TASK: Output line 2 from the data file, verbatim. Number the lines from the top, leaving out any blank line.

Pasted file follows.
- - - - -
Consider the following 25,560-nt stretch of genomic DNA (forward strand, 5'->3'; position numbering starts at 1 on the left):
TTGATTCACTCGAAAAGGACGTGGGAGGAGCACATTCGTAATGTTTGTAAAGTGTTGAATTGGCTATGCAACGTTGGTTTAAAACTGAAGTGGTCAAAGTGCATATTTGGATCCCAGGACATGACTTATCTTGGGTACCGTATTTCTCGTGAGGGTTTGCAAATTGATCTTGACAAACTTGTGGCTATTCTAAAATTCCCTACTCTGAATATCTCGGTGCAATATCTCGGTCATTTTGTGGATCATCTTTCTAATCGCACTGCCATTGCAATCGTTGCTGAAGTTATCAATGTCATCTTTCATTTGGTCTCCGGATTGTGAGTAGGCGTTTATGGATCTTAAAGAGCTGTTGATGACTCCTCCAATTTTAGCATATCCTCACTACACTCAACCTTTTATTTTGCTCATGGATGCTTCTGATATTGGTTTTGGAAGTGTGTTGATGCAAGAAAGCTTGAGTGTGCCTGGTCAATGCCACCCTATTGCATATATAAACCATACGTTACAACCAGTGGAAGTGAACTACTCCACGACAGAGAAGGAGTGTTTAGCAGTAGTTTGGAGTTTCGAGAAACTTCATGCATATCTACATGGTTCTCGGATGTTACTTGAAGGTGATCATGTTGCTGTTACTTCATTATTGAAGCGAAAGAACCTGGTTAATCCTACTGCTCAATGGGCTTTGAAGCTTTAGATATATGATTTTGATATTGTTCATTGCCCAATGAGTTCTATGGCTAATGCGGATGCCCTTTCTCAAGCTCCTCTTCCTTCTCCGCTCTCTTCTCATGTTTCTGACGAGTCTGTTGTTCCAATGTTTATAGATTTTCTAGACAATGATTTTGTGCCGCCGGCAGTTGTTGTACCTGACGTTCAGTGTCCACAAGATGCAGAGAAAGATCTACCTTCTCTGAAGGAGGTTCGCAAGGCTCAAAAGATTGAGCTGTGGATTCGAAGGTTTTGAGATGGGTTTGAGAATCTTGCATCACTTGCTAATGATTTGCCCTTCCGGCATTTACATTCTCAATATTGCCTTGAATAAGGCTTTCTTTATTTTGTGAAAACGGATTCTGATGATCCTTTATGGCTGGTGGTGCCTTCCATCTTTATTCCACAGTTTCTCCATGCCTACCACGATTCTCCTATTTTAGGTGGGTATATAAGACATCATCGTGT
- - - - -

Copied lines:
TTGATTCACTCGAAAAGGACGTGGGAGGAGCACATTCGTAATGTTTGTAAAGTGTTGAATTGGCTATGCAACGTTGGTTTAAAACTGAAGTGGTCAAAGTGCATATTTGGATCCCAGGACATGACTTATCTTGGGTACCGTATTTCTCGTGAGGGTTTGCAAATTGATCTTGACAAACTTGTGGCTATTCTAAAATTCCCTACTCTGAATATCTCGGTGCAATATCTCGGTCATTTTGTGGATCATCTTTCTAATCGCACTGCCATTGCAATCGTTGCTGAAGTTATCAATGTCATCTTTCATTTGGTCTCCGGATTGTGAGTAGGCGTTTATGGATCTTAAAGAGCTGTTGATGACTCCTCCAATTTTAGCATATCCTCACTACACTCAACCTTTTATTTTGCTCATGGATGCTTCTGATATTGGTTTTGGAAGTGTGTTGATGCAAGAAAGCTTGAGTGTGCCTGGTCAATGCCACCCTATTGCATATATAAACCATACGTTACAACCAGTGGAAGTGAACTACTCCACGACAGAGAAGGAGTGTTTAGCAGTAGTTTGGAGTTTCGAGAAACTTCATGCATATCTACATGGTTCTCGGATGTTACTTGAAGGTGATCATGTTGCTGTTACTTCATTATTGAAGCGAAAGAACCTGGTTAATCCTACTGCTCAATGGGCTTTGAAGCTTTAGATATATGATTTTGATATTGTTCATTGCCCAATGAGTTCTATGGCTAATGCGGATGCCCTTTCTCAAGCTCCTCTTCCTTCTCCGCTCTCTTCTCATGTTTCTGACGAGTCTGTTGTTCCAATGTTTATAGATTTTCTAGACAATGATTTTGTGCCGCCGGCAGTTGTTGTACCTGACGTTCAGTGTCCACAAGATGCAGAGAAAGATCTACCTTCTCTGAAGGAGGTTCGCAAGGCTCAAAAGATTGAGCTGTGGATTCGAAGGTTTTGAGATGGGTTTGAGAATCTTGCATCACTTGCTAATGATTTGCCCTTCCGGCATTTACATTCTCAATATTGCCTTGAATAAGGCTTTCTTTATTTTGTGAAAACGGATTCTGATGATCCTTTATGGCTGGTGGTGCCTTCCATCTTTATTCCACAGTTTCTCCATGCCTACCACGATTCTCCTATTTTAGGTGGGTATATAAGACATCATCGTGT